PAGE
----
International Women’s Day

Today is International Women’s Day. Connecting girls, inspiring futures, is its tagline.

Here are some articles for you to consider –

From The Economic Times in Mumbai, why there are increasingly fair deals for women in financial matters,

The Times Of India seems to contradict that viewpoint, saying there needs to be more concerted action on women’s issues, interestingly enough, often from women themselves,

The Toronto Star feels there has been little progress in women’s health, education and political rights over the past few years, citing cases from around the world as it checks on the welfare of women’s bodies and souls,

The Huffington Post talks about why Women’s Day matters and why we should continue to strive for changes in the status of women around the world:

“International Women’s Day has a very real meaning. For women everywhere in the world who continue to face discrimination from those in power, who are the victims of violence, and who are taught by society from the day they are born that they are inferior to others, it is a reminder that they matter. That their voices are important. That they have the right to be heard, despite what their governments, society, or families tell them.”

The Guardian in the UK talks about how it is a bad time to be a British woman,  with women paying for non-family friendly government policies which include increasing child care costs and shrinking support for the elderly which forces women to take on roles as unpaid carers instead of being part of the workforce,

Here in Australia, Eva Cox talks about achieving gender equity in The ABC’s The Drum. She raises some points I agree with and discuss with my friends a lot. Namely,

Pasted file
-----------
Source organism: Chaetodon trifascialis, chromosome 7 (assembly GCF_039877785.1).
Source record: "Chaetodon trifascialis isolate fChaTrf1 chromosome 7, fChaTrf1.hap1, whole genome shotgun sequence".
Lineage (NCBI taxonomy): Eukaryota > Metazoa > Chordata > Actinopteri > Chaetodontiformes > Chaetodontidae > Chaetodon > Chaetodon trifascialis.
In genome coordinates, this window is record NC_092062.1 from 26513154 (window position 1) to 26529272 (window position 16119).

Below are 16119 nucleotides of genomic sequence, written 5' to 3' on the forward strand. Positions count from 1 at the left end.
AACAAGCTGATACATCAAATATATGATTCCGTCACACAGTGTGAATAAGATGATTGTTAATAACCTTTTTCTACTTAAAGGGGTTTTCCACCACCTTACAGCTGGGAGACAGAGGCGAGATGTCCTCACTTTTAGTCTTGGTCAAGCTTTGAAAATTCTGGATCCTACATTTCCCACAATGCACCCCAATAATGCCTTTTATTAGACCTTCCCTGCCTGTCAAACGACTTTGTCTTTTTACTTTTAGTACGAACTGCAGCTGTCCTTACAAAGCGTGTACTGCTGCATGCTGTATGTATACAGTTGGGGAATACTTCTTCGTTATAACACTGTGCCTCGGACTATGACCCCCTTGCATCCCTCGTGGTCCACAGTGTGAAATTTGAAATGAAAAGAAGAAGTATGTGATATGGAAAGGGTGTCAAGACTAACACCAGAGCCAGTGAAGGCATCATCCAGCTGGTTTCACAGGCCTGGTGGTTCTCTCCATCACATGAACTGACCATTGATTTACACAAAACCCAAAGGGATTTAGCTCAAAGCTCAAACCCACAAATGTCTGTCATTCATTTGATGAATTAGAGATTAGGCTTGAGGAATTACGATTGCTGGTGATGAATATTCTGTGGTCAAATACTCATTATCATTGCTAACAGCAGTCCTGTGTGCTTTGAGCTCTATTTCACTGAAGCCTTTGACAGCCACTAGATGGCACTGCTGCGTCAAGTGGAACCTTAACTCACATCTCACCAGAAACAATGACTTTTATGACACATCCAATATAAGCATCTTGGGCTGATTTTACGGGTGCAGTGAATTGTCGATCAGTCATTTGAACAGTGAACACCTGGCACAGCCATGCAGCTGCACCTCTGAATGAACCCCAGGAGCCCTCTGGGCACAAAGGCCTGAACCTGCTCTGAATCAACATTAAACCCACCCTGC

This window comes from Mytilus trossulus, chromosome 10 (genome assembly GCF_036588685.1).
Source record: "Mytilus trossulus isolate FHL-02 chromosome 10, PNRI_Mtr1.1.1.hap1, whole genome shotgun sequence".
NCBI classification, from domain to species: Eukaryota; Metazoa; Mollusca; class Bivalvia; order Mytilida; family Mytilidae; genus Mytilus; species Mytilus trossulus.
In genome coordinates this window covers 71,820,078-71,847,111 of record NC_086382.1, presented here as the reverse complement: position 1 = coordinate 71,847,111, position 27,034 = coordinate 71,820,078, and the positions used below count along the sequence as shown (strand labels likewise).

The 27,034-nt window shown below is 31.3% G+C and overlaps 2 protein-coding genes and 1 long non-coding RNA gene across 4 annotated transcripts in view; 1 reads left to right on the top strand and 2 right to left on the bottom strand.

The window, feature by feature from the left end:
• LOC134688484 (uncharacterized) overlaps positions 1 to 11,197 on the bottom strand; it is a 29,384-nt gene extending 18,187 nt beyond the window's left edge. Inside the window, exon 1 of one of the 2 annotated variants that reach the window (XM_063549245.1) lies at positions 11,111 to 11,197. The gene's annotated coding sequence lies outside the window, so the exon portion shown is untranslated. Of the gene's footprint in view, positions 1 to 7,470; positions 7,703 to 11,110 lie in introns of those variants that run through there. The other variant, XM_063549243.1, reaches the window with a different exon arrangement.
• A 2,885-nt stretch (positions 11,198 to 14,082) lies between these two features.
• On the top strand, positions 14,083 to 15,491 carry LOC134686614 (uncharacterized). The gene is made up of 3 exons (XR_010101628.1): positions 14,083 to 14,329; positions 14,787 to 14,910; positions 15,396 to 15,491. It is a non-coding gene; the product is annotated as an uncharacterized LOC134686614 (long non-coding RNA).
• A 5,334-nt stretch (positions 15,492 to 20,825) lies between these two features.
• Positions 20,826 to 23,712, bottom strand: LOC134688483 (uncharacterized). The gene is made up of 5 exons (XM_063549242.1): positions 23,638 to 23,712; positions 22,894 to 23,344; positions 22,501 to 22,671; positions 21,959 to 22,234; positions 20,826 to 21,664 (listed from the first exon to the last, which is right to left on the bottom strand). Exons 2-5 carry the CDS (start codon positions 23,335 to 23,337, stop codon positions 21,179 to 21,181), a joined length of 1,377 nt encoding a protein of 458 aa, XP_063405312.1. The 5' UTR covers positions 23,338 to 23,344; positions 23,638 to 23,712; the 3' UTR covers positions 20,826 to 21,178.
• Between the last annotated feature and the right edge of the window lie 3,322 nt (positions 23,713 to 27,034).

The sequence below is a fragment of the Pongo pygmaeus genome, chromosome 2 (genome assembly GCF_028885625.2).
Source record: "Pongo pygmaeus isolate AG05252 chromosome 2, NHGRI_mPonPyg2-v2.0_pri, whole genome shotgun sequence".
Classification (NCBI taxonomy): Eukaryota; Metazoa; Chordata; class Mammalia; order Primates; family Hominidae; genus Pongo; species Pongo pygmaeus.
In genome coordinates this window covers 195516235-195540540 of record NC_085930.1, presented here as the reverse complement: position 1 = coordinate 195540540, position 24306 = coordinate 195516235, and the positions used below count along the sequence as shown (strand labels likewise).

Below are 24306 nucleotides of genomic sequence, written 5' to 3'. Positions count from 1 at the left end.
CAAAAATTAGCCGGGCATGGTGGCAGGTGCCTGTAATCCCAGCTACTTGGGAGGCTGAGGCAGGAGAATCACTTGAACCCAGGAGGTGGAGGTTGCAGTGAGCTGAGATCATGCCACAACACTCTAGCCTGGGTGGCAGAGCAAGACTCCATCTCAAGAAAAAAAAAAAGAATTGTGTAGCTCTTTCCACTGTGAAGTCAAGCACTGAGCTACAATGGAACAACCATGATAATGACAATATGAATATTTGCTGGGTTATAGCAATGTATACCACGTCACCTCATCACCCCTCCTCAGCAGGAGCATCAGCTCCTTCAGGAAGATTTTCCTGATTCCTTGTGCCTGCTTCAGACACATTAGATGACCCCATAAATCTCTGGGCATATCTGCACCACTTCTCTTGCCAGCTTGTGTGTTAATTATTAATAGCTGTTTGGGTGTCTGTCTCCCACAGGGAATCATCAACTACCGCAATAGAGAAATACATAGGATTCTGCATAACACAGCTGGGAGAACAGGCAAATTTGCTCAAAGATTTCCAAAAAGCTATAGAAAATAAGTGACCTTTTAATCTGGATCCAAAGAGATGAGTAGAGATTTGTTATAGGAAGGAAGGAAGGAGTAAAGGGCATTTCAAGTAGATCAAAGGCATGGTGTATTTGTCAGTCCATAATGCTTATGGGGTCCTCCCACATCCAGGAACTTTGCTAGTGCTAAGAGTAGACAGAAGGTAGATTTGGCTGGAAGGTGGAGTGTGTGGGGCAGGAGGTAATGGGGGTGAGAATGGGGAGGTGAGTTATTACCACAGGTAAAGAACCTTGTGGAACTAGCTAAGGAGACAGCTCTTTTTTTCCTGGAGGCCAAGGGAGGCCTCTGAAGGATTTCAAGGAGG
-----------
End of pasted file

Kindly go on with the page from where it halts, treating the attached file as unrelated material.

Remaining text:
“Parenting for most mothers is still a disadvantage in workplaces …..”

This is an issue my friends and I discuss a lot. I have some friends with teenagers and some with much younger children. We all did a quick survey of women we work with and most of them said that if the children were sick they were the ones who took time off from work and often they were disadvantaged in the workplace as a result.

Rather than being just a women’s issue many people would argue that this a relationship issue.

Find a better partner

Get him to take some time off

Pay someone to look after the kids when they’re sick

All valid points, it is true, but when it comes down to it, it is usually the mother who sacrifices her work time for the children. And it’s not that the mother even resents giving up her time, because she loves her chidren more than anything, it’s the expectation which still exists that when it comes to child care she will be the first port of call in a storm.

Is it because feminism has just disappeared into the ether? Eva Cox wonders about that too.

“Has current feminism diluted our original radical aims down to almost invisibility? Have most women given up on making workplace and community changes that would benefit people of all genders? Flexible workplaces benefit most workers, as do more reasonable hours, but most men are scared to ask for them or take them up, lest they be seen as not serious about their jobs. As a result, most unpaid care and work in homes is still left to women.”